I have a diploma from the best public art school in the nation. Prior to that I attended the best private art school in the nation. I’m not some flaky, disgruntled art graduate, either. I have a quite successful career, thankyouverymuch.
But I am saddened and ashamed at art schools and their blatant exploitation of students. Graduates are woefully ill-prepared for the realities of being professional artists and racked with obscene amounts of debt. By their own estimation, the cost of a four year education at RISD is $245,816. As way of comparison, the cost of a diploma from Harvard Law School is a mere $236,100.
Don’t do it. Don’t start your career with debilitating debt. Please. I beg you. Think long and hard whether you’re willing to pay student loan companies $3000 every single month for the next 10 years.
I dropped out of NYU, moved out of my parent’s house, got my own place, and survived on my own.
I would make demo tapes and send them around; then I would jump on my bike and pretend to be Lady Gaga’s manager. I’d make $300 at work and spend it all on Xeroxes to make posters. Lady Starlight and I would spin vinyl in my apartment, sewing our bikinis for the show and listening to David Bowie and the New York Dolls. We thought, “What could we do to make everybody so jealous?” We did it, and everybody was so jealous. And they still are.
If I have any advice to anybody, it’s to just do it yourself, and don’t waste time trying to get a favor.
Junot Diaz, novelist
I didn’t have a great workshop experience. Not at all. In fact by the start of my second year I was like: get me the fuck out of here.
So what was the problem? Oh just the standard problem of MFA programs. That shit was too white.
Sometimes [people] say: You did an MFA. Did you ever think about dropping out? All the time.
Why didn’t you?
Another good question. I’m not sure I have a real answer. Answers yes but An Answer: no. Maybe it was immigrant shit. Maybe it was characterlogical—I was just a stubborn fuck. Maybe it was the fact that I didn’t want to move back to my mother’s basement for anything. Maybe I just got lucky—I didn’t snap or fall into a deep depression or get completely demoralized.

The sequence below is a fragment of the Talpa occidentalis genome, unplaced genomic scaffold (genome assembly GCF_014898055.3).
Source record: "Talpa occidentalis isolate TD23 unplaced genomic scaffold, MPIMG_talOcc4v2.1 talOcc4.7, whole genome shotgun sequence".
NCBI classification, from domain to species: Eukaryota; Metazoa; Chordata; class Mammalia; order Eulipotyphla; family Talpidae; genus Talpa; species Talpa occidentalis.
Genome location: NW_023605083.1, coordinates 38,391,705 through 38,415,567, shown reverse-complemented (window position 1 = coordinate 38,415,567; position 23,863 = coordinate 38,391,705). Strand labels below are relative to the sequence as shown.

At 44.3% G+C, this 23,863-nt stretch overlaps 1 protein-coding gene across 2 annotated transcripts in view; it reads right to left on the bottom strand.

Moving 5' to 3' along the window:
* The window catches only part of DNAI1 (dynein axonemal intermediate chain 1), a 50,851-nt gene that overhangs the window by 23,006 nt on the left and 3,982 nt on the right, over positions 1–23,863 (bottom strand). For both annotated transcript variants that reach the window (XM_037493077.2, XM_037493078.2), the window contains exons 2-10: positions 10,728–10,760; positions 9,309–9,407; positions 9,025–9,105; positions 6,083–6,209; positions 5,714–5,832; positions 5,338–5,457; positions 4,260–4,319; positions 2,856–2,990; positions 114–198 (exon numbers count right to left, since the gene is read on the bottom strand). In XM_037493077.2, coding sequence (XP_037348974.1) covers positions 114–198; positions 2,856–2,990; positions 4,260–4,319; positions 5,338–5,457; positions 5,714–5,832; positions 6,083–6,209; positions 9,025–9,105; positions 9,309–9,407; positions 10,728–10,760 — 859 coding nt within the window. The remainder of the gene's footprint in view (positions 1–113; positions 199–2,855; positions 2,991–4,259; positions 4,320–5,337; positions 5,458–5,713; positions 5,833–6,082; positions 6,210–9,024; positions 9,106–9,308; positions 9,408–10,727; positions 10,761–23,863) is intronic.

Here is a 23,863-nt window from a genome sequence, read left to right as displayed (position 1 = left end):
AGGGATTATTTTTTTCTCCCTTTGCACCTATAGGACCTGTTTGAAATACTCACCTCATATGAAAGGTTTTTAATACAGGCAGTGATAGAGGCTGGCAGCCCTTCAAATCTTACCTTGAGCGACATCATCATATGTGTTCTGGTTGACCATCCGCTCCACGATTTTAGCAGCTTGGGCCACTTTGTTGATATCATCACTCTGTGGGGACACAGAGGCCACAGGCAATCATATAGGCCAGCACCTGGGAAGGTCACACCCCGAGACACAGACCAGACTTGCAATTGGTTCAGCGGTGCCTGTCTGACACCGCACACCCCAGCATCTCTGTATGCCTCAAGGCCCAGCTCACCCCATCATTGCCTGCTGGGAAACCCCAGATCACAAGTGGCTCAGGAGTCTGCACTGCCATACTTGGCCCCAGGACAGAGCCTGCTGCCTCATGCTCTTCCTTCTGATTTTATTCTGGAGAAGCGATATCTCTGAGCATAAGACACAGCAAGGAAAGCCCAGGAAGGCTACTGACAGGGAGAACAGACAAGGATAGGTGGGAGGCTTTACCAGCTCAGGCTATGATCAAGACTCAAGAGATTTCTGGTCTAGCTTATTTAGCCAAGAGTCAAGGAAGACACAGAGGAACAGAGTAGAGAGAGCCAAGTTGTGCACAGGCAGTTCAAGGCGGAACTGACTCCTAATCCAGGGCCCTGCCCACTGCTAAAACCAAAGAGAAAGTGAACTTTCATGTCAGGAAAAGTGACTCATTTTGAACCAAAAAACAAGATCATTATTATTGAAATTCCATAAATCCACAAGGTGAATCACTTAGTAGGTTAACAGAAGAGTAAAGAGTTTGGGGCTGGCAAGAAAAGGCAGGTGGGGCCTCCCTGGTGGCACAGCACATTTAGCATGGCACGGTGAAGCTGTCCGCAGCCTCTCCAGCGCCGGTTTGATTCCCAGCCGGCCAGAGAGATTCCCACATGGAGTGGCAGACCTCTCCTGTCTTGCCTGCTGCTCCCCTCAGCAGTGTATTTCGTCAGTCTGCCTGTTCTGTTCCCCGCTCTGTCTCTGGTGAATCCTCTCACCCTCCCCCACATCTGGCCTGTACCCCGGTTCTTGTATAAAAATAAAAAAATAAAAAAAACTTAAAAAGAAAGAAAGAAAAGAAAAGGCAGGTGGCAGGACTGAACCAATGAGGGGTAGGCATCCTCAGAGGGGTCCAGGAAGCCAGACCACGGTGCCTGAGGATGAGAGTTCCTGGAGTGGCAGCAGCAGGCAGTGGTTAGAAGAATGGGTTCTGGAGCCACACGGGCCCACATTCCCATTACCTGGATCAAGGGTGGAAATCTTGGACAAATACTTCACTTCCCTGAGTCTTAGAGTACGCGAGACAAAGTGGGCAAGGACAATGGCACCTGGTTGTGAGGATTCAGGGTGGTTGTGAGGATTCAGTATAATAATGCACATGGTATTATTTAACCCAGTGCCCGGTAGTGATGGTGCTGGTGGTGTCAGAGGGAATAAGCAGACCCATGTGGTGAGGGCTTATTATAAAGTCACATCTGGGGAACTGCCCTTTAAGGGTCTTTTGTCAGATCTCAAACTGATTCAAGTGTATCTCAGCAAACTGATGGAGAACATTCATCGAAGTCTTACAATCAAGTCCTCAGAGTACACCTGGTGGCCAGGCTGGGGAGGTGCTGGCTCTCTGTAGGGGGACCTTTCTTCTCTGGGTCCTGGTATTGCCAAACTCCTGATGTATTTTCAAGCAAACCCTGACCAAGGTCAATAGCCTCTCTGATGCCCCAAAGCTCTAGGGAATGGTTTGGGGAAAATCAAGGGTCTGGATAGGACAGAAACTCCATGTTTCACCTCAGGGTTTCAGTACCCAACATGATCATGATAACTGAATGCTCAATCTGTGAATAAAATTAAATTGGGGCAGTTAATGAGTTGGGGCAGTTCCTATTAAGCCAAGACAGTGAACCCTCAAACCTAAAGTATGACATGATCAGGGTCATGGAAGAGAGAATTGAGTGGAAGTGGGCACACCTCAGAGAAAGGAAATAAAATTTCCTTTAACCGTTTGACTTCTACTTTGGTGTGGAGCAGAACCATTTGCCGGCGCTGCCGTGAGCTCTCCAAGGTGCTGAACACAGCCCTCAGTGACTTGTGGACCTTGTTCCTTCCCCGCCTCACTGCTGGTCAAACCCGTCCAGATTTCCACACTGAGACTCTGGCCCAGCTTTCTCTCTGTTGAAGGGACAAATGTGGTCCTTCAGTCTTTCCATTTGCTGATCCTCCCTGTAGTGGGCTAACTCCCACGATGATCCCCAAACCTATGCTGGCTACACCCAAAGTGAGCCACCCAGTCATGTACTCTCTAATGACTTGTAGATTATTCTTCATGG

The promise of a life-changing learning experience is only as good as what you actually get and how that sizes up with what you need. It’s up to you to ask, ask, ask in advance: your teachers, your mentors, and other art students. Instead of getting into tense conversations with recruiters about financial aid once you’ve been admitted, find out before you apply if your school of choice is endowed with resources that allow it to provide adequate support.
Make sure to ask about hidden costs. You may be lured into paying for a lot more than your peers while getting a lot less. It’s up to you to find out what your money will buy.
Jerry Saltz, critic
I think it’s great for young artists to go to grad school if they’ve got the time, inclination, and money — whether it’s Mom and Dad’s money or a trust fund. Artists seem to thrive during these two years of enforced art-making, staying up very late and learning things with each other long after the professors have gone home for the night. But I’ve also witnessed — and may have been responsible for — a lot of bullshit. Iffy artist-teachers wield enormous artistic and intellectual influence over students, favors are doled out in power cliques.